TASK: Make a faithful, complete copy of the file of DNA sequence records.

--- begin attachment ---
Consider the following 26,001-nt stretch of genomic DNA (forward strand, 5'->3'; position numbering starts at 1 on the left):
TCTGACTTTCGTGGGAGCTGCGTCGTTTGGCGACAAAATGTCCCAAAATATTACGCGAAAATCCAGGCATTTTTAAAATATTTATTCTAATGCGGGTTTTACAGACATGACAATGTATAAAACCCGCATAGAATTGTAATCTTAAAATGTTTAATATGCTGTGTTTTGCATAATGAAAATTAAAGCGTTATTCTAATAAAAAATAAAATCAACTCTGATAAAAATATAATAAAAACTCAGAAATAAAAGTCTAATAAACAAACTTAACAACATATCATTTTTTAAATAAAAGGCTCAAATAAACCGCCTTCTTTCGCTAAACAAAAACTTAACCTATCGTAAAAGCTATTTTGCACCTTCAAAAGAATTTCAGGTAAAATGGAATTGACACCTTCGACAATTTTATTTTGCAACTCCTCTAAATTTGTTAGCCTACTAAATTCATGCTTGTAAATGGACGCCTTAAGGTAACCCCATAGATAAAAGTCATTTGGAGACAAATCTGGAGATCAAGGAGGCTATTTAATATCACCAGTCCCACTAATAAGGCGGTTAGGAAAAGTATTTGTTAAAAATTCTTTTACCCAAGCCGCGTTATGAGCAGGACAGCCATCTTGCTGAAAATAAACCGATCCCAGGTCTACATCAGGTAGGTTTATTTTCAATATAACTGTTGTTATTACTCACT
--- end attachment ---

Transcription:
Consider the following 26,001-nt stretch of genomic DNA (forward strand, 5'->3'; position numbering starts at 1 on the left):
TCTGACTTTCGTGGGAGCTGCGTCGTTTGGCGACAAAATGTCCCAAAATATTACGCGAAAATCCAGGCATTTTTAAAATATTTATTCTAATGCGGGTTTTACAGACATGACAATGTATAAAACCCGCATAGAATTGTAATCTTAAAATGTTTAATATGCTGTGTTTTGCATAATGAAAATTAAAGCGTTATTCTAATAAAAAATAAAATCAACTCTGATAAAAATATAATAAAAACTCAGAAATAAAAGTCTAATAAACAAACTTAACAACATATCATTTTTTAAATAAAAGGCTCAAATAAACCGCCTTCTTTCGCTAAACAAAAACTTAACCTATCGTAAAAGCTATTTTGCACCTTCAAAAGAATTTCAGGTAAAATGGAATTGACACCTTCGACAATTTTATTTTGCAACTCCTCTAAATTTGTTAGCCTACTAAATTCATGCTTGTAAATGGACGCCTTAAGGTAACCCCATAGATAAAAGTCATTTGGAGACAAATCTGGAGATCAAGGAGGCTATTTAATATCACCAGTCCCACTAATAAGGCGGTTAGGAAAAGTATTTGTTAAAAATTCTTTTACCCAAGCCGCGTTATGAGCAGGACAGCCATCTTGCTGAAAATAAACCGATCCCAGGTCTACATCAGGTAGGTTTATTTTCAATATAACTGTTGTTATTACTCACT